Understanding Rhabdo: Why You Should Take Exertional Rhabdomyolysis Seriously
Feb 07, 2017
Not long after one sports season ends, many high school and university teams quickly begin rigorous off-season training programs to prepare for the next season. While some athletes are starting preseason team workouts, countless others are working on aggressive new personal workout and training regimens.
Overtraining has countless psychological, physical, and medical risks. Frequently we hear in the media or personal accounts of athletes admitted to the hospital and diagnosed with rhabdomyolysis after grueling strength and conditioning workouts on and off school campuses.
Exertional rhabdomyolysis (ER) or “rhabdo” is a rare, yet serious, and potentially fatal, condition if not recognized and treated appropriately. It is defined as the breakdown of normal skeletal muscle fibers due to injury or exercise. Exercise to create this reaction is typically excessive, repetitive, or prolonged, and outside of the athletes accustomed training regimen.
The muscle fiber breakdown results in the release of muscle contents into the blood which then circulate throughout the athlete’s body. These components may overwhelm normal filtration of blood, leading to injury of the kidneys. Additionally, imbalances in circulating electrolytes place the athlete at risk for abnormal heart rhythms and even death.
The severity of ER is directly related to the amount of muscle injury and breakdown. There is an increased risk of ER after excessive muscle exertion in athletes who are dehydrated, using certain medications or nutritional supplements, or exposed to extreme heat. Additionally, athletes with sickle cell trait also carry a unique risk for this condition. While it is safe for athletes with sickle cell trait to participate in sports they may benefit from a personalized plan to increase their training intensity.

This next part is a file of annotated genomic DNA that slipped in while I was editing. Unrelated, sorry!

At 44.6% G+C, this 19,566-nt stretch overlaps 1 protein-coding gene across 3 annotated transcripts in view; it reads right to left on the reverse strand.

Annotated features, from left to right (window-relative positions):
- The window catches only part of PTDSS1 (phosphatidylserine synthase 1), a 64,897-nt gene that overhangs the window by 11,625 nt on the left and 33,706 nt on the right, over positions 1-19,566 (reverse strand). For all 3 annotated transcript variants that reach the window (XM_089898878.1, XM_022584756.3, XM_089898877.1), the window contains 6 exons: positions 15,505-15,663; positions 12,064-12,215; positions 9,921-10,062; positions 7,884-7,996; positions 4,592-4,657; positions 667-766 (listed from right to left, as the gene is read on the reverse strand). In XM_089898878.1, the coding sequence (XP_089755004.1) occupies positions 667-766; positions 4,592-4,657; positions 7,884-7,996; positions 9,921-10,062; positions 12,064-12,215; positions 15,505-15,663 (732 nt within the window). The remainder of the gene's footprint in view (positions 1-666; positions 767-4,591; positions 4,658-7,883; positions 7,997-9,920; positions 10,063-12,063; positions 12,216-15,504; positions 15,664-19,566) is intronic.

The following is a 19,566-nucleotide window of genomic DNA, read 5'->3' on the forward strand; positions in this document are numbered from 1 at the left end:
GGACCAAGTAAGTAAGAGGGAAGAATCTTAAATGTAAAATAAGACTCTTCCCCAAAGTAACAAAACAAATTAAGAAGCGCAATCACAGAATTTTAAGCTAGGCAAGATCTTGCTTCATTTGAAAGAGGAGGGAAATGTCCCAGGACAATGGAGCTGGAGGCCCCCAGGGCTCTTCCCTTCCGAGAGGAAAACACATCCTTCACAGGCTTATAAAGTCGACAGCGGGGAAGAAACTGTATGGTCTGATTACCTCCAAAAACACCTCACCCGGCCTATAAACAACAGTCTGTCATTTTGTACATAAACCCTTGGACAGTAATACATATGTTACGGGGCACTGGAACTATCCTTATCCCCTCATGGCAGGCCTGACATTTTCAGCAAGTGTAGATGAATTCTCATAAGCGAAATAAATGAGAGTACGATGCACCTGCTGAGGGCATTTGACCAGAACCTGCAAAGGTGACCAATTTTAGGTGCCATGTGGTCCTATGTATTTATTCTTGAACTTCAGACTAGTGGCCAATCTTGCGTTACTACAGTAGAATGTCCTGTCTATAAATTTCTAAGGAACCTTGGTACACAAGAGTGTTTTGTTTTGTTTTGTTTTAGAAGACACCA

Symptoms begin with severe muscle pain, swelling, weakness, cramping, and fatigue during or after an overly intense workout. These symptoms are typically out of proportion to normal post-exercise soreness and do not rapidly improve after stopping exercise. The athlete will likely notice dark “tea” or “cola” colored urine as muscle components are filtered through the kidney. With these symptoms, an athlete should go to an emergency room where blood tests will assist in diagnosis and early treatment can begin.
Treatment includes rest from the offending activity and very aggressive hydration, usually requiring IV fluids, as more fluids are required than can be taken by mouth. As symptoms and blood tests improve the athlete is not out of the woods yet and requires a gradual return to sport. Plan to do so safely and to minimize the risk of further episodes. While each medical staff may have their own specific program for return to play, all should include a period of light exercise, at the athletes own pace, in a temperature-controlled environment. This should be followed by a gradual return to sport specific activities. The athlete should avoid max lifting and competitive or timed drills until appropriately conditioned back to their normal level of exercise.
Early and accurate recognition and treatment of exertional rhabdomyolisis is imperative to the management of this condition. Prevention of ER is just as important, by being appropriately conditioned for each workout.
Athletes should gradually build into intense pre, or off, season workouts. Any increase in exercise intensity should be met with an appropriate increase in hydration and nutrition to appropriately fuel the athlete. The Sports Medicine team at Nationwide Children’s Hospital includes physicians, athletic trainers, and dietitians to provide guidance and help prevent and treat exertional rhabdomyolysis and other conditions.
Jonathan Napolitano, MD, brings diverse training and experience to our physician team with dual appointments in both Sports Medicine and Orthopedics. Board certified in Physical Medicine and Rehabilitation with subspecialty certification in Sports Medicine, Dr. Napolitano is uniquely prepared to care for athletes of all ages, experience levels, and physical abilities. He serves as a clinical assistant professor in the Department of Physical Medicine and Rehabilitation at The Ohio State University College of Medicine.
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